I have been using ChatGPT, Midjourney and Bing AI for a few weeks now. I have found the most use in ChatGPT, and call on it routinely as part of the work I do. The work it does for me (at $20 per month for a premium subscription) is about what I would expect from a good graduate intern—a self-starting critical thinker who knows how to find their way around the internet. With ChatGPT, however, it takes me five minutes to do work an un-augmented human might have taken a few hours to pull together.
I am very grateful for the technology. Alongside my coaching, I work as an independent consultant and do not have access to armies of junior colleagues to do grunt work for me. At the same time, I cannot help but feel alarmed at this turn of events. I don't think my concern is with the technology itself. It is truly amazing. I can think of so many ways it could help our work become more pleasurable, more meaningful and more fulfilling, including the work of interns.
I guess my problem is that I have little trust that the people running our organizations have our need for good, meaningful, dignified work at the top of their list of priorities.
For more than 100 years, the Johnson O'Connor research foundation has been testing people for their natural aptitudes, which are thought to form in early childhood. Its battery of tests (which take about a day to complete at one of the organization's test centers) include assessments for graphoria (the ability to do clerical work quickly), color discrimination, finger dexterity, structural visualization (the ability to manipulate 3D objects in the mind), memory for rhythm, numerical and auditory aptitudes, and ideaphoria (the ability to generate ideas quickly).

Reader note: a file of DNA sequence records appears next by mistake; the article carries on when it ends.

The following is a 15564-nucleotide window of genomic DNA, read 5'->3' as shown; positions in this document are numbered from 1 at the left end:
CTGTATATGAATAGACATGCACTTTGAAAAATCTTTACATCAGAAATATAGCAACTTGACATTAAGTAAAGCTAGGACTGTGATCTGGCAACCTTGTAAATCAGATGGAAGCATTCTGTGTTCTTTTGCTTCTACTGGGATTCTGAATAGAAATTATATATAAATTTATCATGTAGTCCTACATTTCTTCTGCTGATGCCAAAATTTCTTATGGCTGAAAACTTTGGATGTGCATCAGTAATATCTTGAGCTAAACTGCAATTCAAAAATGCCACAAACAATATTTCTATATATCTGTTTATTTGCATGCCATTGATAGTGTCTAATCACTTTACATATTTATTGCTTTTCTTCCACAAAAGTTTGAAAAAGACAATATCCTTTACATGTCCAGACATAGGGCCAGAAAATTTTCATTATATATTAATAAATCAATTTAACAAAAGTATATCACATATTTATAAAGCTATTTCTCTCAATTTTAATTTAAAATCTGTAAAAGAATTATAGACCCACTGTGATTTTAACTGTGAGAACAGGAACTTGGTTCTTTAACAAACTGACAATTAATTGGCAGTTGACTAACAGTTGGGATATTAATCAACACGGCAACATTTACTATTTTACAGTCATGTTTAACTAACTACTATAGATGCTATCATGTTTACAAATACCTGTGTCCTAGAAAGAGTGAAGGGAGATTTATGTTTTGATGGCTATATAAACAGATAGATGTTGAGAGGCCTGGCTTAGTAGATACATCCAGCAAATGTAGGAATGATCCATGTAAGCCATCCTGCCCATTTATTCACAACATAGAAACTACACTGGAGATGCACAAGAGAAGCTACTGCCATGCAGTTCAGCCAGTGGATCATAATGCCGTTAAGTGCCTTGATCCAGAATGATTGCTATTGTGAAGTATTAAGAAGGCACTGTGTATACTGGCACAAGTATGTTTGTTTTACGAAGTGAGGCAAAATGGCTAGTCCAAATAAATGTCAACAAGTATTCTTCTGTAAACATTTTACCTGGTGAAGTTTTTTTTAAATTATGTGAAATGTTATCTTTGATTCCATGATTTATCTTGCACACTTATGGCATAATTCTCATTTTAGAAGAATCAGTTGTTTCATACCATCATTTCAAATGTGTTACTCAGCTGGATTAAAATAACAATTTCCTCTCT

The foundation has 100+ years of data on how aptitudes show up across roles and professions. Architects, engineers and designers, for instance, score highly on structural visualization tests. It also conducts workplace happiness and satisfaction surveys. These surveys consistently find that people who are in jobs that allow them to use their natural talents are more happy than people who are not, or who use only some of their aptitudes. This insight informs Johnson O'Connor's career advice: pick a job or a profession that allows you to use your talents. (If you cannot find a job that uses all of your talents, supplement your work with hobbies, says Johnson O'Connor.)
I took the tests about three years ago, at the wrong end of my career. (Having said that, I still wonder what I'm going to do when I grow up.) Knowing what I know now about my aptitudes, it is interesting to look back on the sort of work I have enjoyed, and the work I have experienced as a burden.
As a foreign correspondent in Japan, for example, I had to learn Japanese. I studied every day, and took private lessons twice a week. It was both a pleasure and a slog, and my aptitudes tell me how and why. Thanks to my musical abilities, I have a great ear for the sounds and rhythms of a language. On the other hand, I score poorly on silograms—a test that measures our ability to learn and retain words. After three years of practice, I could speak Japanese that sounded very natural, but my vocabulary was still quite limited.
Each week I explore a life metaphor that has touched me in my coaching. Subscribe to get my newsletter every Sunday morning. You can also follow me on Medium, or on LinkedIn. Feel free to forward this to a friend, colleague, or loved one, or anyone you think might benefit from reading it.